Flower Power

6th June 2017

How inspiration blossomed for the new Di by Diane Hassall wedding shoe collection.

Diane has been designing wedding shoes with a floral theme for many years and when naming the designs in her latest collection, she has revisited her love of all things flowery. Her previous designs were named after roses and for her new bridal shoe venture – Di by Diane Hassall – she has chosen to name each of the twelve new bridal shoe designs after one of the gardener’s favourites – the dahlia.

The dahlia’s meaning in the language of flowers

The dahlia symbolises a commitment and bond that will last forever. Popular in gardens and floral arrangements the dahlia is used to celebrate marriage and to express sentiments of dignity, stability and elegance, so the dahlia was an obvious choice for the design theme of Di’s new collection.

The history of the dahlia

Dahlias are annual blooming plants with hollow stems whose Latin name asteraceae refers to its star-like appearance. The Spanish reported finding the plants growing in Mexico in 1525, but the earliest known description is by Francisco Hernandez, doctor to Phillip II, who went to Mexico in 1570 to study the natural produce of the country.

They were used as a source of food by indigenous Mexican people and were gathered in the wild as well as being cultivated. The Aztecs used them to treat epilepsy and used the long hollow stem of the (Dahlia imperalis) for water pipes.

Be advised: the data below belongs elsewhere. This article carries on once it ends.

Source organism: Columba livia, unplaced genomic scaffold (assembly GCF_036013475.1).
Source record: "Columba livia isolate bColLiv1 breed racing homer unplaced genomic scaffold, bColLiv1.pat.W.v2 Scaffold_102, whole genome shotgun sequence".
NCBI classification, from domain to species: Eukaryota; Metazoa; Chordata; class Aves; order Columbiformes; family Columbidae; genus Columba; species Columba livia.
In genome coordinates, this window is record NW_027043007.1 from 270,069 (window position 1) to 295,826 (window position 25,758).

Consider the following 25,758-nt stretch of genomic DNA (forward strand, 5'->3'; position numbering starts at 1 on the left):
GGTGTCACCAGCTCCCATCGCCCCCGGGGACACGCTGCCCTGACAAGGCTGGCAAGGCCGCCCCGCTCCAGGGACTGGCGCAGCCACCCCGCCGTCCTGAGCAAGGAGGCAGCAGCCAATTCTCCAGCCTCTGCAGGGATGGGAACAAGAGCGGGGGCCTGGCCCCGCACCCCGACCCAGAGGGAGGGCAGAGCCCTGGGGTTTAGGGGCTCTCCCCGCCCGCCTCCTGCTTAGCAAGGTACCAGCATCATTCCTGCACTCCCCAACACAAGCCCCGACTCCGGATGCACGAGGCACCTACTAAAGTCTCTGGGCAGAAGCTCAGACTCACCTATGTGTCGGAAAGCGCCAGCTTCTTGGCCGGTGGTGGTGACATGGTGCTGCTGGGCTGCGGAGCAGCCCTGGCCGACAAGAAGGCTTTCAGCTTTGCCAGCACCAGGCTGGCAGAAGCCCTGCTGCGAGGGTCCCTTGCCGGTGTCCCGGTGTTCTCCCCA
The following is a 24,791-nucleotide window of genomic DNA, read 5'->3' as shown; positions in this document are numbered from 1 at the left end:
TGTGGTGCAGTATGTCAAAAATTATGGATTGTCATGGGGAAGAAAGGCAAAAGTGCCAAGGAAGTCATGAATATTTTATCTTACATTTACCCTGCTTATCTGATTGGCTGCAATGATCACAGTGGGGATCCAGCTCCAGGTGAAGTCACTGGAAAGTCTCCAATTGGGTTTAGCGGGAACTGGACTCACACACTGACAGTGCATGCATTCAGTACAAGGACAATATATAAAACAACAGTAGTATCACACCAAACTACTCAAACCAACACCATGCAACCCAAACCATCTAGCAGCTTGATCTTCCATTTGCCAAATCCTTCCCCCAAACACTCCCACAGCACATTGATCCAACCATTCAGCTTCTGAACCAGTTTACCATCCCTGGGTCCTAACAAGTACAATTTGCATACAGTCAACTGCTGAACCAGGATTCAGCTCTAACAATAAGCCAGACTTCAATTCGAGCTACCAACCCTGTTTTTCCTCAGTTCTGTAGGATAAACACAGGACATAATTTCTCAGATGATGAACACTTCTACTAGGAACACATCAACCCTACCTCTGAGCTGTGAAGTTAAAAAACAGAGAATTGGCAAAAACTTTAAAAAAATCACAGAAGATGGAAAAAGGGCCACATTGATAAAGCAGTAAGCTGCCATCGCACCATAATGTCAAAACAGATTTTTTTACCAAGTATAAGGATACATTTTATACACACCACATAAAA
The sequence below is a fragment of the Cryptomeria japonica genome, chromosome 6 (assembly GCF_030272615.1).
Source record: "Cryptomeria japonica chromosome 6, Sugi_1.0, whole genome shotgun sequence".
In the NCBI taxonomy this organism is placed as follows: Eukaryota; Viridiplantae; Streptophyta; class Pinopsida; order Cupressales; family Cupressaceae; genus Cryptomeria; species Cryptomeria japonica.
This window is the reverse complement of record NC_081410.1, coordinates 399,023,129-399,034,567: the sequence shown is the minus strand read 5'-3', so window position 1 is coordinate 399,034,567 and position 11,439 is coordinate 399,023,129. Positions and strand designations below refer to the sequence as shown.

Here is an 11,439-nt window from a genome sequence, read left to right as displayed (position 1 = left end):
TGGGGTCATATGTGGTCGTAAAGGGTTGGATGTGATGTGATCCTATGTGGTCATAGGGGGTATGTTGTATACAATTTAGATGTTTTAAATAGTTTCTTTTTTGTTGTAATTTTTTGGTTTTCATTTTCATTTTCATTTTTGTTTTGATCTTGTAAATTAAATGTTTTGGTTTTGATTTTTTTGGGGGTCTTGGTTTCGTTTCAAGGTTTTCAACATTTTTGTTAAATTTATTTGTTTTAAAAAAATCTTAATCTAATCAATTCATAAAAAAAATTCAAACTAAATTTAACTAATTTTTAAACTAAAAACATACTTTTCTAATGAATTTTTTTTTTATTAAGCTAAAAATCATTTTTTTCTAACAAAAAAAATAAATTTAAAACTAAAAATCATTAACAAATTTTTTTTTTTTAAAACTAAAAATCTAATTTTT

In 1787, the French botanist Nicolas-Joseph Thiery de Menonville was sent to Mexico and reported the strangely beautiful flowers he had seen growing in gardens in Oaxaca.

In 1798, the Marchioness of Bute, wife of the English Ambassador to Spain, obtained a few seeds from Cavanilles and sent them to Kew Gardens where they flowered but were lost after two to three years.

In 1804, a new species, Dahlia sambucifolia, was successfully grown at Holland House in Kensington, London. Whilst in Madrid in 1804 Lady Holland was given either dahlia seeds or tubers by Cavanilles which she sent back to England to Lord Holland’s librarian, Mr Buonaiuti at Holland House, who successfully raised the plants. A year later, Buonaiuti produced two double flowers but the plants raised in 1804 did not survive. New stock was brought from France in 1815 and in 1824, Lord Holland sent his wife a note containing the following verse:

“The dahlia you brought to our isle
Your praises for ever shall speak;
Mid gardens as sweet as your smile,
And in colour as bright as your cheek.”

Very romantic!

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